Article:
My first DSLR camera

I’ve been thinking of getting a new digital camera for a long time now because of some limitations of the compact (point and shoot) cameras. I remember when we were in Egypt and I wanted to capture some great photos of us going down the water slides and I couldn’t get any good shots and had to do it a couple of times and still end up missing the action. The problem is that the point and shoot cameras don’t have a fast shutter speed and since it takes a couple of seconds to take the next shot, you either get the person at the top of the slide or down in the water. Continuous shoot is a real problem but that’s not the only reason why I wanted more from a digital camera.

Usually in the evening after dinner, we would stroll along the pool or places which are not properly lit and the pictures that I would take would not look nice. It was really frustrating that only good shots could be taken when there is plenty of natural light. The other problem I had was to do with the zoom. You cannot get good zooming on point and shoot cameras. Therefore I wanted a camera which addresses all the problems I’ve been having and when I looked at which cameras could give me the performance I wanted, it came down to having a professional camera, that is, an SLR (Single Lens Reflex).

DSLRs (Digital SLR) come in two flavours – with Live View and without.  Live view allows you to get a view of the shot before you actually take it and it helps you to decide whether the shot is perfect or not. Without live view, you may not be certain that you’re capturing the best shot. I wanted live view in my DSLR but did not want to spend more than £300. When I looked at some cheap DSLRs, they did have all the requirements that I wanted. The cheapest camera I could get was £350 but that was not a brand name that I was looking for. In my mind, it was only Canon or Nikon because when you buy a DSLR, you tend to stick with it for a long time and making the wrong choice at the start could cost you more in the long term.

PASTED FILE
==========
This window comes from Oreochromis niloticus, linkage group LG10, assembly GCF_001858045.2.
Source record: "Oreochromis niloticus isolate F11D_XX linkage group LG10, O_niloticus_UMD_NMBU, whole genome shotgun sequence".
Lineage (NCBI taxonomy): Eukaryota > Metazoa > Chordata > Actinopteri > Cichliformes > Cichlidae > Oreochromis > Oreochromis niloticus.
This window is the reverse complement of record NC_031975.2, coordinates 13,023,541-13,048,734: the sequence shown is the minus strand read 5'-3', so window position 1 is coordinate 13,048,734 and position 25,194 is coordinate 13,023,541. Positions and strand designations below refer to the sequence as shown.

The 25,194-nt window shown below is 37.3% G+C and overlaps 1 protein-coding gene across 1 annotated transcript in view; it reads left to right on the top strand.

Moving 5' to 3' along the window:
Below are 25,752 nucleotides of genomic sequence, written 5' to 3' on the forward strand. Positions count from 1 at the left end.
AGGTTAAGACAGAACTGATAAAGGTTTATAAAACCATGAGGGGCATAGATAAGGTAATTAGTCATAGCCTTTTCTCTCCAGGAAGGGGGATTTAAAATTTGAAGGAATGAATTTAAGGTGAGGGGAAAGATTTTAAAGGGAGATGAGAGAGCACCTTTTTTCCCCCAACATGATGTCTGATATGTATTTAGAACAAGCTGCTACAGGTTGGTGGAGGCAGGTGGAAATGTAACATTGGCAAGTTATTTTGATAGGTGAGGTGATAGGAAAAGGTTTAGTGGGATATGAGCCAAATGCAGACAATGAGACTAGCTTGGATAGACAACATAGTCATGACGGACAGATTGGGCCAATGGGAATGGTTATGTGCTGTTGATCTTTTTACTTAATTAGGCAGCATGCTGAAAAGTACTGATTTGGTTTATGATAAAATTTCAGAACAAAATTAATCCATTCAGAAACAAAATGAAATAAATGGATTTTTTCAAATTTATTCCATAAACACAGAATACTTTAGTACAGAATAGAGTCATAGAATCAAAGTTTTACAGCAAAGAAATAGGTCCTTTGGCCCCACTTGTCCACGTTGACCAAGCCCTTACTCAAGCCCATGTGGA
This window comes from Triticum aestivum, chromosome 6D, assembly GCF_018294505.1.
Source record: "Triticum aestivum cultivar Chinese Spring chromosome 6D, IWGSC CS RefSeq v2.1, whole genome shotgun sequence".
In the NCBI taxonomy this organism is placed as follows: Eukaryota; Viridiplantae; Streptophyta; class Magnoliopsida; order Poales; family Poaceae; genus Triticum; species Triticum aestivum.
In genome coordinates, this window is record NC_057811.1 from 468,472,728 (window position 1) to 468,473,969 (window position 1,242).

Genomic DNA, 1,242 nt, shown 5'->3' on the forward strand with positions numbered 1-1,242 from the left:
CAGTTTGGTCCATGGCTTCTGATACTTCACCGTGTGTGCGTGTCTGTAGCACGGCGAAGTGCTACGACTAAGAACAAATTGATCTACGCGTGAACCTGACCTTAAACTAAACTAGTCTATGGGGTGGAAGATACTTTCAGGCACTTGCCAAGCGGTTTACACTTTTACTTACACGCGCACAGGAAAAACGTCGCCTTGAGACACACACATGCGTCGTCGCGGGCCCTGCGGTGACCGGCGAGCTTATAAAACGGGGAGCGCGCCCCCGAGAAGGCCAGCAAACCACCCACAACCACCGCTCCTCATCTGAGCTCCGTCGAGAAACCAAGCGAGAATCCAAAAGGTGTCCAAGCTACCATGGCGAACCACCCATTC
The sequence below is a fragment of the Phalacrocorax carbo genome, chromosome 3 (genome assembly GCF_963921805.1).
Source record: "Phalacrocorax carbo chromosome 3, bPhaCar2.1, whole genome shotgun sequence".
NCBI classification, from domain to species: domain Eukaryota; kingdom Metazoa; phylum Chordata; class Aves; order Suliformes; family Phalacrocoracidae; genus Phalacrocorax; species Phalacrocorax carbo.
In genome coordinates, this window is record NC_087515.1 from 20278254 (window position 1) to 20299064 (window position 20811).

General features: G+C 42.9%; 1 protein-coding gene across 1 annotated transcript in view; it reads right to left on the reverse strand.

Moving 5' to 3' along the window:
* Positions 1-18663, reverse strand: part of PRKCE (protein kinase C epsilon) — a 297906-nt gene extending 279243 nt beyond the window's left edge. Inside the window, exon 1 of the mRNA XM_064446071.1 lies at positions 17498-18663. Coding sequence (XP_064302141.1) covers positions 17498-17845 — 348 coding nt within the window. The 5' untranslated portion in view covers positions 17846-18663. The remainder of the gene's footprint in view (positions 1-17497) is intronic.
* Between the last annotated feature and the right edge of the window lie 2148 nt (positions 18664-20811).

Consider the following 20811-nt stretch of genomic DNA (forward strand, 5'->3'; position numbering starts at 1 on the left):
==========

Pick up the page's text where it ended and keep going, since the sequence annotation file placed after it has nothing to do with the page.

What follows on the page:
It’s things like replacement batteries, lens and compatibility that you need to watch out for. In the end, I had a couple of cameras which seem to suit my requirements. Canon EOS 1000D, Canon EOS 400D, Canon EOS 450D, Nikon D3000 and Nikon D5000. My budget had been raised to £500 at that point. After reading reviews and looking at advice on various websites, I decided to go with the Nikon D5000. The cost of the camera itself was £529 and it comes as a kit with the 18-55 lens.

What you don’t think about when you’re purchasing a camera is how much it’s going to cost you to have a working camera. You need a memory card (high speed one for a DSLR), a camera case and insurance because if you’re spending so much money on the camera, you might as well protect it against accidental damage. Extended warranty for 3 years costs £69, SD card around £20 and camera case £20 because of half price discount of buying an expensive camera. When you put all that on top of the camera, you end up paying around £650 which is more than £100 on top on the camera.

I will be getting £50 cashback on my Nikon D5000 because of a certain promotion on that particular model but then again £600 for a camera is quite expensive. I must admit that the pictures from the DSLR very good though. I can also take High Definition (HD) movies on the camera, so it’s killing two birds with one stone. Mind you that lens are quite expensive though, around £150 and there are other things to consider as well as you get into photography like flash gun and tripod but I suppose that these have to wait not until I’m familiar with all the modes of the camera. Overall I’m very happy with my birthday present which came some days before my actual birthday.